Mailinglist Archive: opensuse-factory (393 mails)

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Re: [opensuse-factory] OpenSUSE, bugs and some considerations
  • From: Ted Bullock <tbullock@xxxxxxxxxx>
  • Date: Fri, 02 Mar 2007 17:12:15 -0700
  • Message-id: <45E8BD5F.7090203@xxxxxxxxxx>
Marcus Meissner wrote:
> It just helps to be insistent. And if there is no reaction, just bring
> it up on this list.

Personally, I have found that defects that I report on bugzilla tend to
disappear into the void and are never acted on and sometimes with little
to no response.

I hardly expect developers to dedicate themselves to every problem that
arises, but something a bit more than a token response would be appreciated.

For instance refer to the following bug regarding the ivtv driver which
was reported on during the 10.1 beta cycle.

The problem was reported during the development of 10.1 and still hasn't
had a real response from the development team. Even a *Won't Fix* would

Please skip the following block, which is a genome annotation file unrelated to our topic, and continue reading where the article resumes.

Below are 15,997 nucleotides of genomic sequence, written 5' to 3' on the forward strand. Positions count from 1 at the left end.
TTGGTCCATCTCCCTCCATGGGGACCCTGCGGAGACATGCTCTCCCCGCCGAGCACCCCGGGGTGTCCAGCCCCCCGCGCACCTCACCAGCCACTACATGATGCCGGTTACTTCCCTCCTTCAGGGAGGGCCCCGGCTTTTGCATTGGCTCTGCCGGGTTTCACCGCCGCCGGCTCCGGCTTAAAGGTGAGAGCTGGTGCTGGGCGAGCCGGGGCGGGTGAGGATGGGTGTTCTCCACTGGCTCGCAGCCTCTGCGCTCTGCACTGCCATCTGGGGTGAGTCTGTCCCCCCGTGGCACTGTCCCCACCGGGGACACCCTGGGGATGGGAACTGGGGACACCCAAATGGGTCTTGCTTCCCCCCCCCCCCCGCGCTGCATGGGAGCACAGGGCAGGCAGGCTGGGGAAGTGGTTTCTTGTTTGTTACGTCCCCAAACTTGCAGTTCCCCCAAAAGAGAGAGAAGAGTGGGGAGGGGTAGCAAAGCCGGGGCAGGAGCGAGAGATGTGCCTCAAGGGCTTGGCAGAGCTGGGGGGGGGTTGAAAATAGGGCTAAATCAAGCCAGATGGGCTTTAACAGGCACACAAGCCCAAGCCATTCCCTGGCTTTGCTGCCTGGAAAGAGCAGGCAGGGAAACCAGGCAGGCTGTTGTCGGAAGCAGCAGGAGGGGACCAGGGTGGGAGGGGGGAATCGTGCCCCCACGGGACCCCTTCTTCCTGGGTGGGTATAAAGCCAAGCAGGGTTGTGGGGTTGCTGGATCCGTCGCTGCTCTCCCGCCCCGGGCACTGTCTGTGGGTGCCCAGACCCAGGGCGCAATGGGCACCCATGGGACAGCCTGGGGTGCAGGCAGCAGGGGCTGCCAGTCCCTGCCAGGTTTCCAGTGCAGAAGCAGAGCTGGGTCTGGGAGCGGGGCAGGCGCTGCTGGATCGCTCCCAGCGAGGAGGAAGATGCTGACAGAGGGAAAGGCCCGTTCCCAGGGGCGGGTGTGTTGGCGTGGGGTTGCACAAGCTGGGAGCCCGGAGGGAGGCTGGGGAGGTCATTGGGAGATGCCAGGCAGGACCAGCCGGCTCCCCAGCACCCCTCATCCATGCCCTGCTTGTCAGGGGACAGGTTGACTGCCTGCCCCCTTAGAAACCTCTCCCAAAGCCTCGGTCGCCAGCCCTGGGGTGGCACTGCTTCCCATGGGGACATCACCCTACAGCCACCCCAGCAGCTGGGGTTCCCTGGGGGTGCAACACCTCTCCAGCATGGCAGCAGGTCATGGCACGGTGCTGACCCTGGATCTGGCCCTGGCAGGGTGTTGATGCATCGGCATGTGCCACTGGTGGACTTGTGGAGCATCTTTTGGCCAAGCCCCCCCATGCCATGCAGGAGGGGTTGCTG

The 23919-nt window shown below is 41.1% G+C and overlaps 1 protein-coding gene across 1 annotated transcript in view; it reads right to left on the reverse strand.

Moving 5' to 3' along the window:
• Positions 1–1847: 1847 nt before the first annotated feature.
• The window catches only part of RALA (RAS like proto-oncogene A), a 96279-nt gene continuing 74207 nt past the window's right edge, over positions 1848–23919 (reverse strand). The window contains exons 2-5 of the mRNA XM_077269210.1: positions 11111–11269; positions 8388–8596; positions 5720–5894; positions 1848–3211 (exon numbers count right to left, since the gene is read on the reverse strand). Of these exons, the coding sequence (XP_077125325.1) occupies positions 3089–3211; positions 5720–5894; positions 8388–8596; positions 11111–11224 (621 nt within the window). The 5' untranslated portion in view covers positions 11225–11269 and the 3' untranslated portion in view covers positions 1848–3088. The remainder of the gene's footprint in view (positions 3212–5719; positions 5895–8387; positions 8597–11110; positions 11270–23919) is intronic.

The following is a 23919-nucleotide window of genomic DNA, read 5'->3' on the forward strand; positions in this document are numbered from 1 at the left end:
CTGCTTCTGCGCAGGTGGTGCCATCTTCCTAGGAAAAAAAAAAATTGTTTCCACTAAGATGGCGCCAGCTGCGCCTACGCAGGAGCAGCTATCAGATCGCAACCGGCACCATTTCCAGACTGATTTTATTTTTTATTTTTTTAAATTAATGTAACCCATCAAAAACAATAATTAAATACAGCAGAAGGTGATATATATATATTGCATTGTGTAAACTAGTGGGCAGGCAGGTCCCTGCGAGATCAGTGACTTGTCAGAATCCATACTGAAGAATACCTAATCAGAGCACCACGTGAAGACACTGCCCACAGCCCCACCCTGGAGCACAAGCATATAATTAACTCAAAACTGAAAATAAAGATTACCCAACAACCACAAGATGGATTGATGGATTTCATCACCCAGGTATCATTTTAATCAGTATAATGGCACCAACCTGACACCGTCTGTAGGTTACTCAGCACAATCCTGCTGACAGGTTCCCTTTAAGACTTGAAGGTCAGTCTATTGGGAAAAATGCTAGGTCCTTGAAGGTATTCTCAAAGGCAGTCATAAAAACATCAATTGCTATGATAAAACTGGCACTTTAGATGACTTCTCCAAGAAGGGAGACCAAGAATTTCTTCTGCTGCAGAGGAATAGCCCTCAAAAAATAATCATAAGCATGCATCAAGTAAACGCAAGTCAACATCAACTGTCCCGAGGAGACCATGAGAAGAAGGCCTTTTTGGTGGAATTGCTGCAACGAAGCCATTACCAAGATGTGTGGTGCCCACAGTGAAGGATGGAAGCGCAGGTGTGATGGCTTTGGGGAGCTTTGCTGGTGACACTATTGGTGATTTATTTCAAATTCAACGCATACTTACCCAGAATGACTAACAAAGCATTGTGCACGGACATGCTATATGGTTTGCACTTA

be an acceptable response, but all pings and questions for the last year
have disappeared into the void.

These days I don't even see an ivtv package in the factory distribution,
but no comments to this effect in bugzilla...

Other bugs report the same problem, also with no conclusion

Maybe a post release bug cleanup activity could help here and in similar
instances? Perhaps 2-3 months after a release the developers and
community could be organized into a one day bug review of the
outstanding bugs for the release and evaluate/assign them properly.

For instance I currently see the following:
251 Open bugs for 10.0
683 Open bugs for 10.1
1224 Open bugs for 10.2

Wouldn't it be useful to review all those open bugs from the more recent
releases and see if they should be updated to reflect the state of
either the current release (10.2) or the factory (10.3), or possibly
close them if they represent problems that are negligible in recent

Surely the combined effort between the developers and community over the
course of a day or two could clean out the bug lists and identify tasks
that should genuinely be targeted for fixes.

Personally I would be willing to schedule a day or two toward such an
activity that I think would improve the quality of defect management in

I think that the Mozilla lightning/calendar project has the right idea
with scheduled community/developer test days.


Theodore Bullock, tbullock@xxxxxxxxxx
Software Engineering Student, University of Calgary
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